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Janice Waldron, Music Education

Dr. Janice Waldron area of expertise is Music EducationDr. Janice Waldron area of expertise is Music Education.
Dr. Janice Waldron has had a busy summer, writing, researching, and presenting at international conferences. First, she has submitted her invited chapters for The Oxford Handbook of Technology and Music Education (entitled Going “Digitally Native”: The Convergence of Networked Technologies with Music Teaching and Learning, February 2015), and The Routledge Companion to Music, Technology & Education (entitled Social Media as Agency in Music Teaching and Learning July 2015). Currently, Dr. Waldron is working on her invited chapter for the Oxford Handbook of Community Music entitled Online Communities and Music Teaching and Learning (November 2015).
 
Dr. Waldron presented papers at two invited international conferences this summer: first at the MayDay Group Colloquium 26, at the Sunderman Conservatory of Music in Gettysburg, PA (paper title, Going “Digitally Native”: Music Learning and Teaching in a Brave New World), and second, a paper at the 32nd International Society of Music Education Conference, Community Music Symposium at the University of Bahia, Salvadore, Brazil with UWin doctoral student Ms. Patti Hopper (paper title: Converging Contexts: Music Learning and Teaching at the Online Academy of Irish Music’s Offline Summer School, Liscannor, Ireland). The latter paper was based on research that Ms. Hopper and Dr. Waldron carried out in July 2013 in Liscannor, Ireland.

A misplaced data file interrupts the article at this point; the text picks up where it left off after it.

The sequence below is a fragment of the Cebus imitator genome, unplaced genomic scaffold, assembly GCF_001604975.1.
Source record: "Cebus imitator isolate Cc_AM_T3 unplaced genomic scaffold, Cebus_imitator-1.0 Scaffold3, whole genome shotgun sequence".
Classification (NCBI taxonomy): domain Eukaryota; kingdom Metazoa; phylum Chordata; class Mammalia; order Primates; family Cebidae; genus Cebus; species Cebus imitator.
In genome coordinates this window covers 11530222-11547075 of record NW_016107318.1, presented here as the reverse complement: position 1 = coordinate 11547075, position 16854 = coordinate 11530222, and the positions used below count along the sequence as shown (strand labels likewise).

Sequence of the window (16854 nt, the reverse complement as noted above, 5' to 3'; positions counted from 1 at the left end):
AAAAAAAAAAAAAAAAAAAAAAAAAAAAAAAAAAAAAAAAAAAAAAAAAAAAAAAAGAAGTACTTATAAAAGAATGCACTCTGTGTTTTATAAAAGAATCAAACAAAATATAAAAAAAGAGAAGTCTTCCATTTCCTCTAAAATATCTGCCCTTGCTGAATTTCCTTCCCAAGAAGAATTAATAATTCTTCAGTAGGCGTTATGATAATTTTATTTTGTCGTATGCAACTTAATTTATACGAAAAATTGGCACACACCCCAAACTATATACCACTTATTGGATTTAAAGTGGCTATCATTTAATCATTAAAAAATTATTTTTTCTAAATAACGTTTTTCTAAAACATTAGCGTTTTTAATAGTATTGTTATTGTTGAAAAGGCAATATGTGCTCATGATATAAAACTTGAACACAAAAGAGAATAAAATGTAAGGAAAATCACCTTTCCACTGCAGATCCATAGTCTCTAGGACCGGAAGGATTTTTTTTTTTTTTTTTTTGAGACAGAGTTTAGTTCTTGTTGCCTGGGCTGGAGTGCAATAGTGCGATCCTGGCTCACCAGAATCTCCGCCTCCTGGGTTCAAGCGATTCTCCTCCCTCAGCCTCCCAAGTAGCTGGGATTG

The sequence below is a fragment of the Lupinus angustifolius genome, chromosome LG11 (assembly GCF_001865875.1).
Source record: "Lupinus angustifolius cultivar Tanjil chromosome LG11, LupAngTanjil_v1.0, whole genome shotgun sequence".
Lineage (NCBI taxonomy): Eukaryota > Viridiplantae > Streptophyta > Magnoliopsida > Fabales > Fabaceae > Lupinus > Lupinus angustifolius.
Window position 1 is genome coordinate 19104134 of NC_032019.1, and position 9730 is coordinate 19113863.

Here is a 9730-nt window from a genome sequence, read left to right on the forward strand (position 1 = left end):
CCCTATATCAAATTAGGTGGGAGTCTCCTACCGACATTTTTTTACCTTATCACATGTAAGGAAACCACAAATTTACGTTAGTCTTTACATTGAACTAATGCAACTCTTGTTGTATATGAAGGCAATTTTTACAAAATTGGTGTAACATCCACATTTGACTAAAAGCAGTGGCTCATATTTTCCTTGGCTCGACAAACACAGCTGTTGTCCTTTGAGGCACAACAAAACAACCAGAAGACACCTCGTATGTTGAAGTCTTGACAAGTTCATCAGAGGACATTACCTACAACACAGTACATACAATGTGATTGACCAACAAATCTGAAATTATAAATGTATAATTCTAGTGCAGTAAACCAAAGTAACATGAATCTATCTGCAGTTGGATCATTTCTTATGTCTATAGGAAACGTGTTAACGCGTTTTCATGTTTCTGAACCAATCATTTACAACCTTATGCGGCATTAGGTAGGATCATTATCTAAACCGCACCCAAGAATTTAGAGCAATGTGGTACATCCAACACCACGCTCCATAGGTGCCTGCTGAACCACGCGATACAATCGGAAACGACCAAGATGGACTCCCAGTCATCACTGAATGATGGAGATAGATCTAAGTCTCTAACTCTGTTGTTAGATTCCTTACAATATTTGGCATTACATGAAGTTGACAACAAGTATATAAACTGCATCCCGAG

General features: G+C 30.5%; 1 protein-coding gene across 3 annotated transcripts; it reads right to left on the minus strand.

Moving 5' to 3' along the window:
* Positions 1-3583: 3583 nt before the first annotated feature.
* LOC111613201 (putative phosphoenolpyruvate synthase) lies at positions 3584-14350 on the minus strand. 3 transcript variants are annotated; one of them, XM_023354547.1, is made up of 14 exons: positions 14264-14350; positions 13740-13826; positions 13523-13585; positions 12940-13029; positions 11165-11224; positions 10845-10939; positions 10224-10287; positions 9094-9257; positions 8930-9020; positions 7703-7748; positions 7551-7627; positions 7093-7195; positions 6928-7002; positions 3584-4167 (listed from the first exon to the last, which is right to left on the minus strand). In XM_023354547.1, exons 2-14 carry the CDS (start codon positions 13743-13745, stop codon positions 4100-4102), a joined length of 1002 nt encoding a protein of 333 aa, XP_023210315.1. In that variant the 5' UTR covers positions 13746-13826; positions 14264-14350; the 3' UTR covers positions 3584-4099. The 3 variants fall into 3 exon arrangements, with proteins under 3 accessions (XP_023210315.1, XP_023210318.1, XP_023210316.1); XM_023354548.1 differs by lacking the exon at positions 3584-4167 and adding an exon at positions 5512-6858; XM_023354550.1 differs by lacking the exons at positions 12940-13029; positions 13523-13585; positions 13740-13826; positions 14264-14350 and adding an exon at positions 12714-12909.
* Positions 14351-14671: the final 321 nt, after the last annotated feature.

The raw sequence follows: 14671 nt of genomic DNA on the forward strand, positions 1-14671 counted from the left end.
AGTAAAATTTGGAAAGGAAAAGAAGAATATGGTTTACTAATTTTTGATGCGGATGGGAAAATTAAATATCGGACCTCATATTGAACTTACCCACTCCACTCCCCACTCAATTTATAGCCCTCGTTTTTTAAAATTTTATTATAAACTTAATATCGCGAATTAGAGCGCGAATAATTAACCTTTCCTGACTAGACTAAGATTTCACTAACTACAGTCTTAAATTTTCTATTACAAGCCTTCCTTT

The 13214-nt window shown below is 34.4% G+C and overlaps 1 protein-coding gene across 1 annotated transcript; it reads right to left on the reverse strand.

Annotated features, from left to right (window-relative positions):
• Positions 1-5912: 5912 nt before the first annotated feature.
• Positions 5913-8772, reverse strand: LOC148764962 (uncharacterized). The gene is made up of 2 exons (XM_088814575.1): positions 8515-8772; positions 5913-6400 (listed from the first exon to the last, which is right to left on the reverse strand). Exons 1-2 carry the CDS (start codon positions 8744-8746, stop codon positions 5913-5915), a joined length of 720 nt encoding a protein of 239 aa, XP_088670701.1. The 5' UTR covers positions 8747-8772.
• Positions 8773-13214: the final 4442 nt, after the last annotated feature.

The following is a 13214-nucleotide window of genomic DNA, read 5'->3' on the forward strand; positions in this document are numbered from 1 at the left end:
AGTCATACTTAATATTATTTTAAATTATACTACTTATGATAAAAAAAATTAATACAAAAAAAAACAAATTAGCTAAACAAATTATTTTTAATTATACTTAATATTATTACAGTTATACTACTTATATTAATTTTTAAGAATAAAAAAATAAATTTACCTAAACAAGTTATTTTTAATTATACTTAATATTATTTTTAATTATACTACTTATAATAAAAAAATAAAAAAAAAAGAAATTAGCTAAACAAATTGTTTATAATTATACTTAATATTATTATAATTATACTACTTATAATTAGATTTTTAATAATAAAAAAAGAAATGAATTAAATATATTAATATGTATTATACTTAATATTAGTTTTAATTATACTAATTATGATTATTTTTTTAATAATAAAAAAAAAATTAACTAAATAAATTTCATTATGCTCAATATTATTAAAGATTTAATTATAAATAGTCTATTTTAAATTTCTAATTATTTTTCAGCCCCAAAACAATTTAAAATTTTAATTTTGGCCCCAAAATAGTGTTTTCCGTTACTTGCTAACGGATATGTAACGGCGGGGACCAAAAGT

Dr. Waldron continued her SSHRC research on online and offline music learning and teaching communities, collecting data at both the Riverside Celtic College, Elora, Ontario and the Goderich Celtic College, Goderich Ontario.  She continues to be an active reviewer for Music Education Research and The Journal of Music, Education, and Technology, the latter of which she is also an Editorial Board member.
 
In terms of academic readership and scholarly citations, Dr. Waldron continues to experience success; her latest article in Music Education Research continues its climb into the top ten “most read” articles list for that journal (http://www.tandfonline.com/action/showMostReadArticles?journalCode=cmue20#.U4eGfi-Rw_Y), as does an earlier article published in 2013 in the International Journal of Music Education (http://ijm.sagepub.com/rss/mfr.xml).
 
She currently has 105 scholarly citations on Google Scholar: http://scholar.google.ca/citations?user=CEKZTAkAAAAJ&hl=en.